So, what about these revolutionary modules we’ve been promised? LG has adorably dubbed them “Friends” and their aim is to take your phone to the next level. Currently, there’s only two plug-in modules available for the LG G5 – Cam Plus and Hi-Fi Plus. Like its name suggests, the LG Cam Plus converts your phone into an impressive camera with a rubber grip. It works well in landscape mode and allows you to capture shots without the fear of dropping your phone (which we’ve all done at one point). Keep it attached and it works as a power pack for your phone, ensuring it lasts a full day.
The LG Hi-Fi Plus is a portable audio converter that transforms the sound quality of your music. It also comes with its very own headphone jack, so you can enjoy the difference in your earphones too. This does mean, however, that your phone will have two audio inputs when the Hi-Fi Plus is connected – one at the top and one at the bottom – which is a little odd. Definitely aimed at the audiophiles out there, the Hi-Fi Plus won’t be appreciated by everyone, but it’s a nice touch from LG.
There’s also a virtual reality headset available, the LG 360 VR, but you don’t plug this into your phone. Therein lies the problem, as it only uses the G5 as a power source, whereas the likes of the Samsung Gear VR uses the phone as its screen. The LG 360 VR has a built-in display, meaning you only use your phone to control the headset. This means you never really get the full immersion of virtual reality and with a price tag of £200, this module may not be for everybody.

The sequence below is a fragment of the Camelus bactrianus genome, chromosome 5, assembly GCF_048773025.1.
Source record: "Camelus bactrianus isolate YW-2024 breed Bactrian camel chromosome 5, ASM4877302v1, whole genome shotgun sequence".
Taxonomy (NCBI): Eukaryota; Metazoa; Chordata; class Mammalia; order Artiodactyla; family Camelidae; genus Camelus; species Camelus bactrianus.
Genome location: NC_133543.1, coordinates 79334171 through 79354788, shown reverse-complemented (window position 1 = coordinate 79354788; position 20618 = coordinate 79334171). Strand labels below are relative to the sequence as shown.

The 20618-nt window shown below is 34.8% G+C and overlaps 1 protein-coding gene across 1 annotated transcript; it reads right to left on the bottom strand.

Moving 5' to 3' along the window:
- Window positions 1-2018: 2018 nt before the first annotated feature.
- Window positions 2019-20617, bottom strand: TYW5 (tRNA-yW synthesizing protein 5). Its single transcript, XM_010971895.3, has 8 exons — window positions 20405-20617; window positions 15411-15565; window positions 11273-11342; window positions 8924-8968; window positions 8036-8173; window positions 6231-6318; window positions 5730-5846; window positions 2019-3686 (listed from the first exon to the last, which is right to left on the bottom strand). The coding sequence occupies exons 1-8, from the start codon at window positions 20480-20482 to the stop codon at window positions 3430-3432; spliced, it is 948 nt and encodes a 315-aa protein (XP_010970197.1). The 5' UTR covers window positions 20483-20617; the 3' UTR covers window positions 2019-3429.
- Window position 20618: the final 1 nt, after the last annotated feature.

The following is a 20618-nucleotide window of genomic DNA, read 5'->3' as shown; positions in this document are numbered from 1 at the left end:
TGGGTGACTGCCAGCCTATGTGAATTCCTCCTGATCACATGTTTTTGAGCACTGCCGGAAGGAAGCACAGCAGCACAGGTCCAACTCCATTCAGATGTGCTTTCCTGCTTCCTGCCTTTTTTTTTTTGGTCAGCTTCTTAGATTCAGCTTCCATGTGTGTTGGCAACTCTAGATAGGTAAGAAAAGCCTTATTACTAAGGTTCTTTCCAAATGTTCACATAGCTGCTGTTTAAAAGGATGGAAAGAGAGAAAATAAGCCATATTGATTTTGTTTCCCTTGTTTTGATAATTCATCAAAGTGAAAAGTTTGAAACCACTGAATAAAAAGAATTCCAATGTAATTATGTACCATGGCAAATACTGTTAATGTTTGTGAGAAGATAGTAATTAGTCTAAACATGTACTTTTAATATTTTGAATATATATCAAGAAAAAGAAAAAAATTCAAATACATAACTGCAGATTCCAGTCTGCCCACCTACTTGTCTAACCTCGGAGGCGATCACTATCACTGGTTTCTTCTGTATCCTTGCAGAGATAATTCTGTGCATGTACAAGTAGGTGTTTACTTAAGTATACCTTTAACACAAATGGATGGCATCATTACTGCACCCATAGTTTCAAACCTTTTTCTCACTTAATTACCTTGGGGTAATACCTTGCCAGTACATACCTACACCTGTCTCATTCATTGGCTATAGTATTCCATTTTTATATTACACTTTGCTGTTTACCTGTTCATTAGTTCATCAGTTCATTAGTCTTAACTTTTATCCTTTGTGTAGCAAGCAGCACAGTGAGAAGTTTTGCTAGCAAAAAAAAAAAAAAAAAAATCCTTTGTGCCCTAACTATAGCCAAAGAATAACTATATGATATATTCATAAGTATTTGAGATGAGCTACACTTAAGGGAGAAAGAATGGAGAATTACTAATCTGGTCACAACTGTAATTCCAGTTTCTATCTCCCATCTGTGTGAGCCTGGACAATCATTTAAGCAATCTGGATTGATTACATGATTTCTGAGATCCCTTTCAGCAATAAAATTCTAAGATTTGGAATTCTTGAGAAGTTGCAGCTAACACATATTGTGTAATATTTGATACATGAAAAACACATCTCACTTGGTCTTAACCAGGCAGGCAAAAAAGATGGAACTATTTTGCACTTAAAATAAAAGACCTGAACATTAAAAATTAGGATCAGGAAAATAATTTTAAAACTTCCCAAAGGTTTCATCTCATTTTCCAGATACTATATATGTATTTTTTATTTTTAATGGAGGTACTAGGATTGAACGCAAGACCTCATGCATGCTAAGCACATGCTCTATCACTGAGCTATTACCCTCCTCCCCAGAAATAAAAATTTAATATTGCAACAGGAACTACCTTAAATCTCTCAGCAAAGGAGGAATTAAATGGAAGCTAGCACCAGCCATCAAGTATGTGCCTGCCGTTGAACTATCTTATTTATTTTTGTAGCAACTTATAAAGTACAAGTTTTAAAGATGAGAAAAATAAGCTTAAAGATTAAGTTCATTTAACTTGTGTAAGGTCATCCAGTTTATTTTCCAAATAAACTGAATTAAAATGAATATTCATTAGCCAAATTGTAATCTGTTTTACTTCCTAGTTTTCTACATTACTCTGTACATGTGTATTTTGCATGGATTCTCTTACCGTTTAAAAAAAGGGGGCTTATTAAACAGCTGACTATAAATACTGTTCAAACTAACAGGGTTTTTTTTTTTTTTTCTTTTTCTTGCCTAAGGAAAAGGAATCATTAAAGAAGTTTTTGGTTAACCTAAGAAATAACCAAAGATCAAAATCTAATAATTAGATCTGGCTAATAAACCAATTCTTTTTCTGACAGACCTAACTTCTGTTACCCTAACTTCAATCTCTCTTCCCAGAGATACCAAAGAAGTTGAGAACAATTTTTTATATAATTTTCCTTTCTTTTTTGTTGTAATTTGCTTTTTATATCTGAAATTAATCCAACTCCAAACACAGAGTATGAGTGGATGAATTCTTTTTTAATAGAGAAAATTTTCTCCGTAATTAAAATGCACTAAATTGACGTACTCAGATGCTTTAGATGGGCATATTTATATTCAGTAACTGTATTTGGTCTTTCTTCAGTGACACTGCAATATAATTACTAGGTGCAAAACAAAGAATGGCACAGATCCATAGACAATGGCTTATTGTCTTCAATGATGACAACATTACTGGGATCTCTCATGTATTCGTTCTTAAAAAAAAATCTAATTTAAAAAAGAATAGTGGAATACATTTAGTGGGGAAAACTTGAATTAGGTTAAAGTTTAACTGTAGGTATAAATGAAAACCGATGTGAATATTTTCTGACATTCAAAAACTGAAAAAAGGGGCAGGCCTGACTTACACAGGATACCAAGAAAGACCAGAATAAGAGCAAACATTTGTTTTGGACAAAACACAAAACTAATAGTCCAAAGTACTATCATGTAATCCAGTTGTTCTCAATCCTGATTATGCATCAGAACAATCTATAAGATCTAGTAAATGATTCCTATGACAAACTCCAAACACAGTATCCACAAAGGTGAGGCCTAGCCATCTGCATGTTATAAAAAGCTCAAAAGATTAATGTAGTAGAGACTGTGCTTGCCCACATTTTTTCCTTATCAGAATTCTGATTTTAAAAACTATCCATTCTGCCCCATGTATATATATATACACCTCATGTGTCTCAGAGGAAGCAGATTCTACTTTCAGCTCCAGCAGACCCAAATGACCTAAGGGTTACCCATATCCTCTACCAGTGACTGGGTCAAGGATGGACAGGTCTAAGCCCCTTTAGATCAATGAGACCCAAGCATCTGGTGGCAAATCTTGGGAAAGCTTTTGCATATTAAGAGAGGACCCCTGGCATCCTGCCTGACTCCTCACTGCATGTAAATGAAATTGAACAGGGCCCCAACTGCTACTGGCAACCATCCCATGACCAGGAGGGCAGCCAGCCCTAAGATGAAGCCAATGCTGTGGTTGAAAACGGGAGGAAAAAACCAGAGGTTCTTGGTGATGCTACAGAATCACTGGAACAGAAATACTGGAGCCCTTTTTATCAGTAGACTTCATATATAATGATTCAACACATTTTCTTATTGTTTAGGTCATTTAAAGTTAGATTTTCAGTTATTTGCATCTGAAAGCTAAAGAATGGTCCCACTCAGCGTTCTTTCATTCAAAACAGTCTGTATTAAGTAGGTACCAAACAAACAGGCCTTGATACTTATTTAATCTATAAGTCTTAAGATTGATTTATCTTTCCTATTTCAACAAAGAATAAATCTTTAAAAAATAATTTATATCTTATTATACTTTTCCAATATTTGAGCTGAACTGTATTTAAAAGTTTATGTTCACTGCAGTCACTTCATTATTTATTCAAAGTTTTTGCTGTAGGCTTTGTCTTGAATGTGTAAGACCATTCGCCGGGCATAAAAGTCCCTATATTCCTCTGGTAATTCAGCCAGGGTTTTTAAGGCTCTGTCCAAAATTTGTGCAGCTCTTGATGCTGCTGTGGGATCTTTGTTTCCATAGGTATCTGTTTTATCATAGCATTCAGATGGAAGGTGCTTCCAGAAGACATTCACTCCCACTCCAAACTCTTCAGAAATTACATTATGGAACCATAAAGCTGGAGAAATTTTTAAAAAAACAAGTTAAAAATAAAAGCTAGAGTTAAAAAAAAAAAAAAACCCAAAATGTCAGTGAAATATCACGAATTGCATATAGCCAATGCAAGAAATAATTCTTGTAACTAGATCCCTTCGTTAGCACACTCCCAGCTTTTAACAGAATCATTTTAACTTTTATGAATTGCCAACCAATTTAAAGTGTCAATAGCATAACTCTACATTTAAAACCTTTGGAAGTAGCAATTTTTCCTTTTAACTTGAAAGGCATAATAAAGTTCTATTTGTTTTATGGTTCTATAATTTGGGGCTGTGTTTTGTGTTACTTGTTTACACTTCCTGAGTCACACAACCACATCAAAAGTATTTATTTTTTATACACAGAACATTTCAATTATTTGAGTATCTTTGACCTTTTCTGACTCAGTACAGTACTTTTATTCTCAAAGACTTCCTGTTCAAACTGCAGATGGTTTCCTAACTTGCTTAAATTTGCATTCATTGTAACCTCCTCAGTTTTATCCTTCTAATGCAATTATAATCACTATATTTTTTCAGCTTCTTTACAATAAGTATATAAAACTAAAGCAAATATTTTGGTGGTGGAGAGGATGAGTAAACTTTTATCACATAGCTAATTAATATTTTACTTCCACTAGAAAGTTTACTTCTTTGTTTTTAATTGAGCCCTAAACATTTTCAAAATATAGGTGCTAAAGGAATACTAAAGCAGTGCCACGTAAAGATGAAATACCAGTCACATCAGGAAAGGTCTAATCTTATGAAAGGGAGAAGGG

Another game-changing element of the LG G5 (although, it’s more of a throwback) is the ability to physically remove the battery from the handset. Since fashion gave way to functionality in the smartphone market, the removable battery is quickly becoming a thing of the past. The LG G5 comes with a 2800mAh power pack, which is actually smaller than the G4 that offered 3000mAh. The smaller size shows, as you’ll need to give your phone a top up throughout the day if you use it frequently – that’s where the modules come in handy as extra power supplies.
The battery charges pretty quickly, though, as you should be able to get a full charge in about an hour. This is because it uses Qualcomm Quick Charge 3.0, but you’ll need to invest in a charger that can match that as the one provided is only a Quick Charge 2.0 one. It’ll also need to be a USB Type-C port, rather than the standard micro-USB port, as LG has made the switch with this handset. We’re likely to see this more in future, enabling us to have one cable for all our devices.
So, is the LG G5 the phone to beat in 2016?
The LG G5 definitely offers something a bit different in a market where we tend to see the same sort of traits from smartphone to smartphone. The modular system is a great concept, but its full potential has not quite been realised yet with only a few (pricey) accessories available. However, the LG G5 is a powerful phone with a speedy processor, sharp screen and sleek finish – if a little bit on the plastic side. The battery could also be better, but that won’t be a problem for everybody. Just lacking that wow factor, the LG G5 may not be the phone to beat in 2016, but it’s certainly an interesting handset if you’d like to try something new.